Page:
¶46 Pursuant to 21 O.S.Supp. 1987 § 701.13 [21-701.13](C), we must determine (1) whether the sentence [876 P.2d 282] of death was imposed under the influence of passion, prejudice or any other arbitrary factor, and (2) whether the evidence supports the jury's finding of the aggravating circumstances as enumerated in 21 O.S. 1981 § 701.12 [21-701.12]. This is also Appellant's eighth assignment of error. She argues that the death sentence in her case was imposed under the influence of passion, prejudice and other arbitrary factors as illustrated by the extensive pre-trial publicity surrounding her trial, the defense and trial strategy of co-defendant Bryson, and the trial court's management of voir dire. These allegations of error have all been previously addressed and rejected in this opinion. Therefore, we turn to our statutory review. The jury found the existence of two (2) aggravating circumstances; 1) that the murder was committed for remuneration or the promise of remuneration; and 2) that the murder was especially heinous, atrocious or cruel.

¶47 As discussed previously, sufficient evidence was presented to support the aggravator of murder for remuneration. A review of the record also shows sufficient evidence to support the finding of the aggravating circumstance of "especially heinous, atrocious or cruel". Evidence supporting this aggravator requires proof that the death was preceded by torture or serious physical abuse. Revilla v. State, 65 OBJ 1491, ___ P.2d ___ (Okl.Cr. April 22, 1994); Stouffer v. State, 742 P.2d 562, 563 (Okl.Cr. 1987). See also Fox v. State, 779 P.2d at 576; Rojem v. State, 753 P.2d at 369. After making such a determination, we may not only consider the actual physical suffering of the victim, but the attitude of the killer and the pitiless nature of the crime. Thomas v. State, 811 P.2d 1337, 1349 (Okl.Cr. 1991); Nuckols v. State, 805 P.2d 672, 675 (Okl.Cr. 1991).

¶48 At Appellant's direction and with baseball bats provided by her, the decedent was seriously beaten. The first blow caused him to cry out for Appellant. She remained in her bedroom while the beating took place in the adjacent living room. Appellant observed the moaning decedent laying against the pickup and commented that his injuries did not look like an accident. She then directed her co-defendants to burn the decedent. Appellant provided her car for the men to return in after the burning. Medical testimony showed that the decedent was alive and conscious at some point during the fire. While the medical examiner testified it was not possible to determine exactly how long a period of time the decedent was conscious, the physical evidence supports the conclusion that the decedent was alive and attempted to exit the vehicle before succumbing to the smoke and fire. The serious physical abuse suffered by the decedent and the attitude of the Appellant, clearly support the jury's finding that the murder was "especially heinous, atrocious or cruel".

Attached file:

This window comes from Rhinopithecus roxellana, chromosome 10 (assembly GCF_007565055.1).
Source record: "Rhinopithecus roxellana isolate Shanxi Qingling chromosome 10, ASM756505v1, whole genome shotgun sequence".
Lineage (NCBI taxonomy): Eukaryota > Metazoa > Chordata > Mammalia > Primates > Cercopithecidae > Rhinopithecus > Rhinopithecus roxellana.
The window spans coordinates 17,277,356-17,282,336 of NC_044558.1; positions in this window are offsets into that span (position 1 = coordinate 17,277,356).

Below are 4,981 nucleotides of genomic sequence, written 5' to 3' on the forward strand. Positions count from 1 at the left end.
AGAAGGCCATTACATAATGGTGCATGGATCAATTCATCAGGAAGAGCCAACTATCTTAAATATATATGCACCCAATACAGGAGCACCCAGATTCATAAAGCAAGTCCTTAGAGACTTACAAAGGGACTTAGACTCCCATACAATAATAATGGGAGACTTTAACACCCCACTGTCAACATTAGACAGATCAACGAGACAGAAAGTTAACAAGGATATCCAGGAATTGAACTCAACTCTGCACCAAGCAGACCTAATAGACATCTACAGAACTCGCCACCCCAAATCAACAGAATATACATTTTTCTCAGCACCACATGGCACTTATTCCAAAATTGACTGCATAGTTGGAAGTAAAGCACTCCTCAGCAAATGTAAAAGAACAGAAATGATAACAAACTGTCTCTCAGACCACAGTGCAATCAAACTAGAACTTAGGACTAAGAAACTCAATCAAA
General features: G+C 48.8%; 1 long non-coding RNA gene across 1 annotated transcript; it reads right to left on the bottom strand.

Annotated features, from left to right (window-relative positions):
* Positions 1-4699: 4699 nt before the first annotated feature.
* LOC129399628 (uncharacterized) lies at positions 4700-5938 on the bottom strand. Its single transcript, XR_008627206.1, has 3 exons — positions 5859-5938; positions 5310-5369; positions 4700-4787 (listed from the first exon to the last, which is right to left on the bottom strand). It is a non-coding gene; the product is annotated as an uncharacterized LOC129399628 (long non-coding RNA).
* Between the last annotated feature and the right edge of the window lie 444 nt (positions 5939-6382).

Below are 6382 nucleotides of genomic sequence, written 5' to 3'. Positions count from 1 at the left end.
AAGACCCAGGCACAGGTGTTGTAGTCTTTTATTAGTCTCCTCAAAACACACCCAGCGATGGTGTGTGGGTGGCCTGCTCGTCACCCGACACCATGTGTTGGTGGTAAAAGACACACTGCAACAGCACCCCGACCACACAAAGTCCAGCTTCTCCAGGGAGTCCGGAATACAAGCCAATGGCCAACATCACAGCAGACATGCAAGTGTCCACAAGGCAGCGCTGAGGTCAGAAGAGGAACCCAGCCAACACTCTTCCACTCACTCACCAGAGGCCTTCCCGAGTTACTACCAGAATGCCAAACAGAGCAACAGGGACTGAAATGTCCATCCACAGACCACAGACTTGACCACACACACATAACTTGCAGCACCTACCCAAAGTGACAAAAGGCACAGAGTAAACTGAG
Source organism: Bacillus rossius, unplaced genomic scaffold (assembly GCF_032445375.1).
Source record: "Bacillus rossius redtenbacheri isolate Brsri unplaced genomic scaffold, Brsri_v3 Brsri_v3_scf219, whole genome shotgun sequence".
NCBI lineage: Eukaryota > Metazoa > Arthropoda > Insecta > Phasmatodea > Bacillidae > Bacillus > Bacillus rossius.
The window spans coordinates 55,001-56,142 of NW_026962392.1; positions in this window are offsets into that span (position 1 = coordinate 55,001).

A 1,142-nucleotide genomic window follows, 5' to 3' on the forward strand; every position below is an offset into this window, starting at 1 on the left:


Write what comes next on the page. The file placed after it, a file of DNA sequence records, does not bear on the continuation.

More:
¶49 Mitigating evidence was presented by Appellant in the form of four (4) witnesses who testified to the following: that Appellant is twenty-eight (28) years old; she has two (2) minor children who love her and with whom she has a close relationship; she has no prior criminal record, and she has parents and two (2) sisters who love and care for her. This evidence was summarized into six (6) factors and submitted to the jury for their consideration as mitigating evidence.

¶50 Upon our review of the record and careful weighing of the aggravating circumstances and the mitigating evidence, we find the sentence of death to be factually substantiate and appropriate. Under the record before this Court, we cannot say the jury was influenced by passion, prejudice, or any other arbitrary factor contrary to 21 O.S.Supp. 1987 § 701.13 [21-701.13](C), in finding that the aggravating circumstances outweighed the mitigating evidence. Accordingly, finding no error warranting reversal or modification, the judgment and sentences for First Degree Murder, Third Degree Arson, Solicitation to Commit Murder and Conspiracy to Commit Murder are AFFIRMED.